As it relates to the current state of Wisconsin politics, the words “John Doe” have been omnipresent for what seems like Governor Walker’s entire tenure in office. The probe may be close to a conclusion as another challenge to the probe has been eliminated.
In the spring of 2014 Eric O’Keefe, Executive Director of Wisconsin Club for Growth, sued prosecutors in charge of the John Doe probe to hold them personally liable for violating his, and the Club for Growth’s, civil rights. U.S. District Court Judge Rudolph Randa ruled in favor of O’Keefe. The prosecutors appealed to the 7th Circuit Court of Appeals. The 7th Circuit reversed Judge Randa’s opinion, stating that the issues it raised should be decided by the state judiciary and dismissed the case. O’Keefe appealed to the U.S. Supreme Court in order to get the case reinstated and permanently block the probe. The Supreme Court denied certiorari last week, in effect rejecting O’Keefe’s appeal. The Supreme Court’s rejection ends O’Keefe’s case. However three cases concerning the probe are currently before the Wisconsin Supreme Court.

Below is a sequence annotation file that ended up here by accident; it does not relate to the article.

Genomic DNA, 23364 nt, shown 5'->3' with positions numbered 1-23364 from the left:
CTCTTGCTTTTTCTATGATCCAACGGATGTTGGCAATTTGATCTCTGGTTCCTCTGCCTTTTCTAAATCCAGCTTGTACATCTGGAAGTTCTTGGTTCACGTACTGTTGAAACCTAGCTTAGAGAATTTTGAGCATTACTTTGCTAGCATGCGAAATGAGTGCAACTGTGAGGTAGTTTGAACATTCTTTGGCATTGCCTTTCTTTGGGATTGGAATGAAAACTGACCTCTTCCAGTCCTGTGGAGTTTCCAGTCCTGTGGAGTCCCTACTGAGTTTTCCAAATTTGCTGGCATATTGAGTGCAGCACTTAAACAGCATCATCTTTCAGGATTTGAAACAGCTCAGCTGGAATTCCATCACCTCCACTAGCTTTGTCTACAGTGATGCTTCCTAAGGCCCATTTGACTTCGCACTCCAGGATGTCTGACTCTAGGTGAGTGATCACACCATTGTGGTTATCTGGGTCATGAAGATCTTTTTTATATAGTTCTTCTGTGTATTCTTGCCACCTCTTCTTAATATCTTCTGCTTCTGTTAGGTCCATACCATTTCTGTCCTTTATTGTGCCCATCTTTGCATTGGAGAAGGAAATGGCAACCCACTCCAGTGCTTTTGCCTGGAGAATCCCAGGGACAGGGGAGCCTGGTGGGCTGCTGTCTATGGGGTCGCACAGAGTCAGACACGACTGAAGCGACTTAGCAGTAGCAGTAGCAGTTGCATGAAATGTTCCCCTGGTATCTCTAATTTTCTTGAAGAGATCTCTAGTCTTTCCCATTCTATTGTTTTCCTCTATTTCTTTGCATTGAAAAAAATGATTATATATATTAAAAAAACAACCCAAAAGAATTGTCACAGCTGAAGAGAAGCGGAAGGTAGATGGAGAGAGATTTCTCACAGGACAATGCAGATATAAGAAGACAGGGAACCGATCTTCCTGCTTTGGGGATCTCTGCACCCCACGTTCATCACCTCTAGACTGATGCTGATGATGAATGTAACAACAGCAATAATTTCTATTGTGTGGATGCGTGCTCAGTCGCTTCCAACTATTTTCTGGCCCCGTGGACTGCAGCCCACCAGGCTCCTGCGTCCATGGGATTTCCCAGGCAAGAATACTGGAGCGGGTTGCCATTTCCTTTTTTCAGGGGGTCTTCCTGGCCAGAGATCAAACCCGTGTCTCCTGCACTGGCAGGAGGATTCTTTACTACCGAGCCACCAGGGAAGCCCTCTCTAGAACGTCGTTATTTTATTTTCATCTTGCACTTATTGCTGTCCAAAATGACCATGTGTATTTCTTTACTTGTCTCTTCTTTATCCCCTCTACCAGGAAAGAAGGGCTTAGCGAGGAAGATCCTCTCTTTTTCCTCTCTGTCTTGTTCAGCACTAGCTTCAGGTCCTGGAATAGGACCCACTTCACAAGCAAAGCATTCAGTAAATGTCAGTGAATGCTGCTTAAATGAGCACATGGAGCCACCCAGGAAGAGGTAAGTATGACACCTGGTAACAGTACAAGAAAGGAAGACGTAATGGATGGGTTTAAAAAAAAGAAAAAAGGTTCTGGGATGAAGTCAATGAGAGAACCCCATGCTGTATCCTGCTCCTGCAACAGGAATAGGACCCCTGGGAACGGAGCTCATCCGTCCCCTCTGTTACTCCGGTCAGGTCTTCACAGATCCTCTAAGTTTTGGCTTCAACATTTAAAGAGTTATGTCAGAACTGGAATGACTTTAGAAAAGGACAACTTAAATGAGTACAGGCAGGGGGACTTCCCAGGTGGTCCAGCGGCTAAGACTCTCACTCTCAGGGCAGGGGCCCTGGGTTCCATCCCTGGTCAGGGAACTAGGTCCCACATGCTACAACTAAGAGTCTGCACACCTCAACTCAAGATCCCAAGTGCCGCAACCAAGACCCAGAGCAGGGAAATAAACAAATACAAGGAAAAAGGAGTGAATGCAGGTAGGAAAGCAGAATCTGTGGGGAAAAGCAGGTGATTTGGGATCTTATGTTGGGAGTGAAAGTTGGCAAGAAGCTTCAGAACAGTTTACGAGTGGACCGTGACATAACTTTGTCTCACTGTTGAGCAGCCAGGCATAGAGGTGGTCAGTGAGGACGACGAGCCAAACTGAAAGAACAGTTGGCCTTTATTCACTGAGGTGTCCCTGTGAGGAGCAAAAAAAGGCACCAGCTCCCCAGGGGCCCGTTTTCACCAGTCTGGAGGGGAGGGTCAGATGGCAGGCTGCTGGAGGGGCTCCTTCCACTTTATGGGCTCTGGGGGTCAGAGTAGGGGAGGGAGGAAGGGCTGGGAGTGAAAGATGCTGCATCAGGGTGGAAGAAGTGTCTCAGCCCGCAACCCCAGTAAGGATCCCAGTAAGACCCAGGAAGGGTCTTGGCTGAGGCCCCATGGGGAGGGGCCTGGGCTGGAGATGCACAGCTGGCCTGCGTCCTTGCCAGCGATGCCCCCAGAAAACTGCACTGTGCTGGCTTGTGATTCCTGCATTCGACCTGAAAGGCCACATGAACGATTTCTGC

The state supreme court accepted three cases concerning the John Doe probe in mid-December 2014. Two cases were legal challenges from targets of the probe and a third was an action to reinstate the probe brought by special prosecutor Francis Schmitz. The court took up these cases after Judge Gregory Peterson determined the activities being investigated in the probe were not illegal. Schmitz appealed to the District Four Court of Appeals, based in Madison, arguing that Judge Peterson misinterpreted the campaign finance laws in question. The Court of Appeals rejected Judge Peterson’s ruling and the targets of the probe appealed to the state supreme court. The court decided not to hear oral arguments and rely solely on briefs when deciding the case. A decision is expected to be released this summer.